Safety Collaboration: How is Your Organization Doing?

No doubt, collaborative organizational approaches are designed to increase productivity, quality and safety performance. In fact, in many cases, “collaborative involvement and decision making” at the customer and production level have become a competitive necessity. Among the many approaches to improving safety performance, “active involvement” must be viewed as a critical construct. Intuitively, participation and collaboration seem sound. But have these concepts been researched and tested? The work of Kurt Lewin was instrumental in this regard (Lewin 1947, 1951, 1952; Raven 227+). In his study of interpersonal conflict, Lewin observed that teachers influenced their students in one way, but that

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Working Through The Safety Change Cycle

In 2004, I wrote a fun and enlightening book that walks and talks the reader through a cycle of safety-related change.  I modified Elisabeth Kubler-Ross’ work which takes everyone though a journey of denial, struggle, examination, and commitment.  It’s a book that uses four main characters on the journey and reveals how people can work through each of the stages or cycles of change.  If you are looking for a fun and informative way to help your leaders embrace and work through your next safety-change process, please follow this book link. Below is the Foreword from Dave Johnson, Editor, Industrial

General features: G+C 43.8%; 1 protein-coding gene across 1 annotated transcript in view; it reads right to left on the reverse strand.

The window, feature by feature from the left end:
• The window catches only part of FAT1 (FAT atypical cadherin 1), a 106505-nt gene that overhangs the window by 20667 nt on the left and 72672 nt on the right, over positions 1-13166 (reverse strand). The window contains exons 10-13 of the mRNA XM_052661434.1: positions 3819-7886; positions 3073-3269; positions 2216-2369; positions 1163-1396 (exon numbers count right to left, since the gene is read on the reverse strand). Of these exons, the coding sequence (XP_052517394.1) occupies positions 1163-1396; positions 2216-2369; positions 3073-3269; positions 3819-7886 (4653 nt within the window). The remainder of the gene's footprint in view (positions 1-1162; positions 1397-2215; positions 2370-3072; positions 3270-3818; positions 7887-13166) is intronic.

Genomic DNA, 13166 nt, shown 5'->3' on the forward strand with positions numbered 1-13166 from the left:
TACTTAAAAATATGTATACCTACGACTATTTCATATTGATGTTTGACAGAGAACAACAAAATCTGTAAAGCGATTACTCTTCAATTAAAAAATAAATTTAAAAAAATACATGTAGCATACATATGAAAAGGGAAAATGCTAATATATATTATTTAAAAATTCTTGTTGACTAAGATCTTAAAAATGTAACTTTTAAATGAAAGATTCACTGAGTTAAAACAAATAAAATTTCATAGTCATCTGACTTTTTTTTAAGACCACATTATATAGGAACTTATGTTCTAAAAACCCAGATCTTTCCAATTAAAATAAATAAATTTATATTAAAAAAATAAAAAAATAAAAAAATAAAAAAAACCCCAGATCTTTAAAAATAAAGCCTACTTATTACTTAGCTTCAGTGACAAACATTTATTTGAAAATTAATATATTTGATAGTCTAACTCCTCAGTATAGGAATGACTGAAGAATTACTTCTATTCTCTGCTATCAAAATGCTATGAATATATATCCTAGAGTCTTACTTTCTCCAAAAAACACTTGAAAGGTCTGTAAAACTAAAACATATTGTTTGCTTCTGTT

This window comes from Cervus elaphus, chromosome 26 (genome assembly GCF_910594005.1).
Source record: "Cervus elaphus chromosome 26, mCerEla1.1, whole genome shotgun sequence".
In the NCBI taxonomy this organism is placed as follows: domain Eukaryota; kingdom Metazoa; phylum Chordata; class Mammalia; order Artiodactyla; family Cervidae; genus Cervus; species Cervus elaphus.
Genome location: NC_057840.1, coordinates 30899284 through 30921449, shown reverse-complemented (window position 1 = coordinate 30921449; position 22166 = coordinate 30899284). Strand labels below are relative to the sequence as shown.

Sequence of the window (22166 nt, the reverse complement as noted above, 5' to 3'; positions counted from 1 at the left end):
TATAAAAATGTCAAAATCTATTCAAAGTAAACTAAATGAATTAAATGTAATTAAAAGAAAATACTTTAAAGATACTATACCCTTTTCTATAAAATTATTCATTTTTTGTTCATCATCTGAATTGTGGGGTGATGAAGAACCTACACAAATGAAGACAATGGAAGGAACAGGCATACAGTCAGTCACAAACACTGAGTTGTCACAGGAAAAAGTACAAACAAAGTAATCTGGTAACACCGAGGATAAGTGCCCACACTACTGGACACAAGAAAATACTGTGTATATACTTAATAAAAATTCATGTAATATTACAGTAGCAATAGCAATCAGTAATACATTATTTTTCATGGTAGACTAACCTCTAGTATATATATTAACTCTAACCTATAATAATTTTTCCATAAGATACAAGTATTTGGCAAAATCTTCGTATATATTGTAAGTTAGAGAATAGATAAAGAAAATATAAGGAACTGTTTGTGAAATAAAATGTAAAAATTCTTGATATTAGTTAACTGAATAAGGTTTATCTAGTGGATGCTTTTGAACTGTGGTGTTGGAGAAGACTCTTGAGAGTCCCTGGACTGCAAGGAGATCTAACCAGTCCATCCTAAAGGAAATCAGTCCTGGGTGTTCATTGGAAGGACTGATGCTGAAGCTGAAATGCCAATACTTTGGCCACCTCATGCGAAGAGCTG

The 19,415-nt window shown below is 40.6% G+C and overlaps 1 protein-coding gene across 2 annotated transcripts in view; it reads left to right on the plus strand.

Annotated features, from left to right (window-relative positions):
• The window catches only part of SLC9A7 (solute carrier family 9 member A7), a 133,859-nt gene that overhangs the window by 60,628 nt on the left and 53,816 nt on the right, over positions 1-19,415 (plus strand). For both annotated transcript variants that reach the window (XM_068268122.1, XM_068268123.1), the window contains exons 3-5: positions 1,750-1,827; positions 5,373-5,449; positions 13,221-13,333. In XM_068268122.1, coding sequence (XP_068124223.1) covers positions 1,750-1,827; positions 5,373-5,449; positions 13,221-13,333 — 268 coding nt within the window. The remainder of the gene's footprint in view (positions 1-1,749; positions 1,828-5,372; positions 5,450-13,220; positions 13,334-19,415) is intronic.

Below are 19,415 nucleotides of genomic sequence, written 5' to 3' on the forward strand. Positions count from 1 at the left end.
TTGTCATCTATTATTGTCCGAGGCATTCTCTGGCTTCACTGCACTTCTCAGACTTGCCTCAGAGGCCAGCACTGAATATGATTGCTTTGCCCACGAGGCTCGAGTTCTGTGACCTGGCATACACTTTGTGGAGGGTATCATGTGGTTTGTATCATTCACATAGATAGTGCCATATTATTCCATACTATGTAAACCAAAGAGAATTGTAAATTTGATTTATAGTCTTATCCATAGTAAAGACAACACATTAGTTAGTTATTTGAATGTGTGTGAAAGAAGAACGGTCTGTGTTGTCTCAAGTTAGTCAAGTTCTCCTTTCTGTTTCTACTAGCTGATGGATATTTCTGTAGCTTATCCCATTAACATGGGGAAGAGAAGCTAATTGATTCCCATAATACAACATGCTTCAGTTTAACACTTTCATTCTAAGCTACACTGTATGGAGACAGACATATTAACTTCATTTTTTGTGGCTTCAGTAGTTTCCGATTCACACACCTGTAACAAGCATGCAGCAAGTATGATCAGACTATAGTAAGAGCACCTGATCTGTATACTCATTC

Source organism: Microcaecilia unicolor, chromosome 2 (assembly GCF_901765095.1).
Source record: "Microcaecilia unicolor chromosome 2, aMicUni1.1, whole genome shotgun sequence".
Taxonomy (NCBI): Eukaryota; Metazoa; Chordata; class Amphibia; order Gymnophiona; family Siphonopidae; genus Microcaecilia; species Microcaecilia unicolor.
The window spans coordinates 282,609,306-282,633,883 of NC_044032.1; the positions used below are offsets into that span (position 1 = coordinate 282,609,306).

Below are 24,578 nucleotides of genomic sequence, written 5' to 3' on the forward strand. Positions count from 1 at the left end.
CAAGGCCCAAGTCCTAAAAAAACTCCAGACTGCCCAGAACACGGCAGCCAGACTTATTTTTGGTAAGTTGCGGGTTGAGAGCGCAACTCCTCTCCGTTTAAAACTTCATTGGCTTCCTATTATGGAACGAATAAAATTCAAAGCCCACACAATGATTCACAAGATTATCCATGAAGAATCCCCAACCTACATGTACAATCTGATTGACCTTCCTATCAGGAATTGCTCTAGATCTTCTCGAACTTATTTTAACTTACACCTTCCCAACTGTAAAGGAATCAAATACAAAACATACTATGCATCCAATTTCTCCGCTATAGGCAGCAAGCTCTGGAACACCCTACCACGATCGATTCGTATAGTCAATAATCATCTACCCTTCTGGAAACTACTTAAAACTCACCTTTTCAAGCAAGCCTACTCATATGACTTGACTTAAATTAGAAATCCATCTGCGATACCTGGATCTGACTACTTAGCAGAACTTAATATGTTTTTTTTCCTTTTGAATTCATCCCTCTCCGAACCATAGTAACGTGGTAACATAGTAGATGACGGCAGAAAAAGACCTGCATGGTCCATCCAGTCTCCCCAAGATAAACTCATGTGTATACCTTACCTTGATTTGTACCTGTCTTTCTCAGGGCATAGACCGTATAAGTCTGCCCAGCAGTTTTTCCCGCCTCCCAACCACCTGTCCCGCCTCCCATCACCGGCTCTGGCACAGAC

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“Not-Invented-Here” Debilitates Safety Advancement

Many of us have been stalled or blocked from progressing with newly formed ideas, thoughts, programs or processes because a particular group or leader did not think of it first.  Perhaps an innovative safety approach was put forward in an inopportune way and was viewed as very “external to others” and was brought to an abrupt halt.  Well, all of this is about the “not invented here” (NIH) phenomena.  Although NIH is commonly talked about in management circles, its theoretical and empirical underpinnings are somewhat shallow and vague.  Nonetheless NIH is real and occurs regularly.  And even though there are

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Safety Benchmarking is Over-Hyped

Benchmarking can uncover gaps. I happen to believe benchmarking against other companies is over-hyped. I don’t believe as much of it goes on today as in the past. Today many major corporations see safety and health as a competitive advantage, and EHS insights and technology are locked down and protected more and more. Instead, benchmark against yourself. Compare region versus region, facility versus facility, locations versus locations. Look at the scorecards or scoreboards you have set up internally. Your assessment should include the climate and culture for safety through perception surveys. Climate is the perception, the mood, the feeling that

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